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Consider service, which starts some thread inside it. Will Tapestry 5 manage this thread in part of e.g. closing hibernate sessions inside such thread or not? (For example, we can pass Session object inside such child-thread from service. Will Tapestry safely close this session after thread dies?).

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2 Answers 2

Tapestry can only manage things declared in your AppModule.

As a simple rule, if you use the "new" keyword, it's not managed by tapestry.

If you want tapestry to manage your runnable, take a look at ParallelExecutor

If you want to mimic a tapestry managed thread, you must call Perthreadmanager.cleanup() once your runnable has finished.

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The PerThreadManager service has API to assist with this. See tapestry.apache.org/current/apidocs/org/apache/tapestry5/ioc/… –  Howard M. Lewis Ship Mar 28 '13 at 17:00

Hibernate session is attached to the web container's thread which is handling the current request.

If you decide to spawn your own thread and pass to it that Session, then changes to that Session will be committed only if they 're done before Tapestry commits or before the above mentioned web container's thread ends processing that request.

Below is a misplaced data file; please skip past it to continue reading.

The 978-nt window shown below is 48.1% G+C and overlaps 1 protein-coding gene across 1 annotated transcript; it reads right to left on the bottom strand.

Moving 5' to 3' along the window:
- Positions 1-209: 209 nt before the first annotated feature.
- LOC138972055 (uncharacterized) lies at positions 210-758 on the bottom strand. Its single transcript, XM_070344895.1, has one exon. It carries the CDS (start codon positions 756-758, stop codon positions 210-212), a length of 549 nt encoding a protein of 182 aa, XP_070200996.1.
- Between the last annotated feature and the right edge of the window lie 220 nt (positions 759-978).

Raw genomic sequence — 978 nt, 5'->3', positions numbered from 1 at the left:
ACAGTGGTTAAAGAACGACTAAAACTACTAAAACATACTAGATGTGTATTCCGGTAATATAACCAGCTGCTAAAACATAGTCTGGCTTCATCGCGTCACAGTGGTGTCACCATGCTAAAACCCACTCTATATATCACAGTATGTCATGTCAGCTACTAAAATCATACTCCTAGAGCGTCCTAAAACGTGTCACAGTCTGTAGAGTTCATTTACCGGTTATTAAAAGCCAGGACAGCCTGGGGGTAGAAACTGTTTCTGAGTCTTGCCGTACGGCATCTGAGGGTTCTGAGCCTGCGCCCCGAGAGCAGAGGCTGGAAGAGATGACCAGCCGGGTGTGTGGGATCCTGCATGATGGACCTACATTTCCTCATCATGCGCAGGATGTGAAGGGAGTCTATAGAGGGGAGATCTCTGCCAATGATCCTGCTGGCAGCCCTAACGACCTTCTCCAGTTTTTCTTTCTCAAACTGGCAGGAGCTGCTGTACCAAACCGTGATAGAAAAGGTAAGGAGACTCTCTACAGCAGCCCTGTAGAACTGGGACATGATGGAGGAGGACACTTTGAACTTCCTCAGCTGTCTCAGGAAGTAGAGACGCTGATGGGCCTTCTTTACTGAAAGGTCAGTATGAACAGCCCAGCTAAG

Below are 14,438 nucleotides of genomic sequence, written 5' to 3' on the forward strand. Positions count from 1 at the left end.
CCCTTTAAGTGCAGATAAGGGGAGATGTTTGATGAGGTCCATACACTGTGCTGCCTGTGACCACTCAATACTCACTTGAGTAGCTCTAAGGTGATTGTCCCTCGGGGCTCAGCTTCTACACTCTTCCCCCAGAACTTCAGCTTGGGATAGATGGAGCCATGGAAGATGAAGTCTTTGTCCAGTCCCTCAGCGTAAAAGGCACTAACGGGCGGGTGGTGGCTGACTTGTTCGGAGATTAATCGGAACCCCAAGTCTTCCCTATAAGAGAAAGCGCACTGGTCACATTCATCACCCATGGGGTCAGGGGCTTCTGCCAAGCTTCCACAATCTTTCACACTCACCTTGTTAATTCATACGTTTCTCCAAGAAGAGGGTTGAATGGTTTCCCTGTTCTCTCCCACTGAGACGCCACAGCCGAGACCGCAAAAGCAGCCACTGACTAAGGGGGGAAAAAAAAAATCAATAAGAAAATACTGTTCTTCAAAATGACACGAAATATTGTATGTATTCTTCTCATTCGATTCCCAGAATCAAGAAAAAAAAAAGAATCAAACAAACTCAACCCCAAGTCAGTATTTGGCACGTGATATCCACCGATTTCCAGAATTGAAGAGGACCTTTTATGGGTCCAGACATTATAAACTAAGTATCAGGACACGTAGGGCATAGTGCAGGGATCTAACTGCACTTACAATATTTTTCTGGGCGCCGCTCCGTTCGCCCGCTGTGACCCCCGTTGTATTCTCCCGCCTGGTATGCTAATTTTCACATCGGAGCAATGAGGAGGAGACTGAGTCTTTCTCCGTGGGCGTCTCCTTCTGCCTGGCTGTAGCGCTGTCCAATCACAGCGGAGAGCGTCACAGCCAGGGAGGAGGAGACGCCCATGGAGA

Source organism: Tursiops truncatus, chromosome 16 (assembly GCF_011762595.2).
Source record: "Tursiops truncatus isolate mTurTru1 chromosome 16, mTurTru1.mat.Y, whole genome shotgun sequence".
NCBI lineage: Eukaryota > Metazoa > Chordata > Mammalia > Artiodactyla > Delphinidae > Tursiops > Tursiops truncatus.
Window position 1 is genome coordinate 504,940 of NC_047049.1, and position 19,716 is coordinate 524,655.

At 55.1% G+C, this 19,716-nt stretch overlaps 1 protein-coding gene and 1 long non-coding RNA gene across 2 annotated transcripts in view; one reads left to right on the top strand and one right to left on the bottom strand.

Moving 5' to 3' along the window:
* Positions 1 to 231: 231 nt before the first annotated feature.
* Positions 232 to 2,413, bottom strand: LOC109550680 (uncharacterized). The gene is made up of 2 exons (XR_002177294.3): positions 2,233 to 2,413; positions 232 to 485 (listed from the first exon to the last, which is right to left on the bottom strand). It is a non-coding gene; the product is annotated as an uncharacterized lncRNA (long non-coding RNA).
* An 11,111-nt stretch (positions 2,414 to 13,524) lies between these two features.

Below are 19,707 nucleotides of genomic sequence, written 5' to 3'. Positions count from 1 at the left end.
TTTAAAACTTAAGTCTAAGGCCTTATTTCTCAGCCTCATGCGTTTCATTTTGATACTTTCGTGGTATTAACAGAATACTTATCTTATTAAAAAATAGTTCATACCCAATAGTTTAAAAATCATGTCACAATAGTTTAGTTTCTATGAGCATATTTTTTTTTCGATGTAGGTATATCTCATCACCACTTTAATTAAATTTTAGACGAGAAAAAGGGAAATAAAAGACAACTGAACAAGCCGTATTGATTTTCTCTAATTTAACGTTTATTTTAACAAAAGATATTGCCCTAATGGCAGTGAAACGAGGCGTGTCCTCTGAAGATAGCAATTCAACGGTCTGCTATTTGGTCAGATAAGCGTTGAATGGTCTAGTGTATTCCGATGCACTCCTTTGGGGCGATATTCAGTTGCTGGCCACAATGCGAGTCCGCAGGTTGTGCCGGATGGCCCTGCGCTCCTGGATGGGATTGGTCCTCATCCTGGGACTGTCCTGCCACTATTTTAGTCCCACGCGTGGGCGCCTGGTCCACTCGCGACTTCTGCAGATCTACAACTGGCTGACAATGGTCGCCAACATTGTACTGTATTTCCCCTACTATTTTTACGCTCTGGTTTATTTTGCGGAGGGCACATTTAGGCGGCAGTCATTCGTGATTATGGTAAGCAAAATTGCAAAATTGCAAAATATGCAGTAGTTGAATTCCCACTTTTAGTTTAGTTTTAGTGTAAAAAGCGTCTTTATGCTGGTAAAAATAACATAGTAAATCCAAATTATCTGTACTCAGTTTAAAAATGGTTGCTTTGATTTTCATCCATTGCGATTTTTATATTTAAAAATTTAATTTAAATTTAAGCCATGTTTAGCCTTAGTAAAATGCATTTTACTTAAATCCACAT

Tapestry's control over the hibernate session is bound to the current request, after the request has been processed the session is closed, so spawning another thread that outlives the request to use the Session would be a bad idea.

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Nothing understood. Can you answer: yes or no on my question? –  Andremoniy Mar 22 '13 at 19:02
    
There is nothing in tapestry that ties a hibernate session to a request. The hibernate session provided by tapestry is a lazy loaded, perthread value. The underlying db connection is created on demand. You just need to make sure you call perthreadmanager.cleanup if you are on a spawned thread. Tapestry calls this for you if on a request thread –  Lance Java Mar 23 '13 at 16:43
    
The Session object is a proxy; pass the proxy to a new thread and a new, real instance for that new thread, will be created. Thus, there's no need to do that ... just inject the global Session object. –  Howard M. Lewis Ship Mar 28 '13 at 16:58

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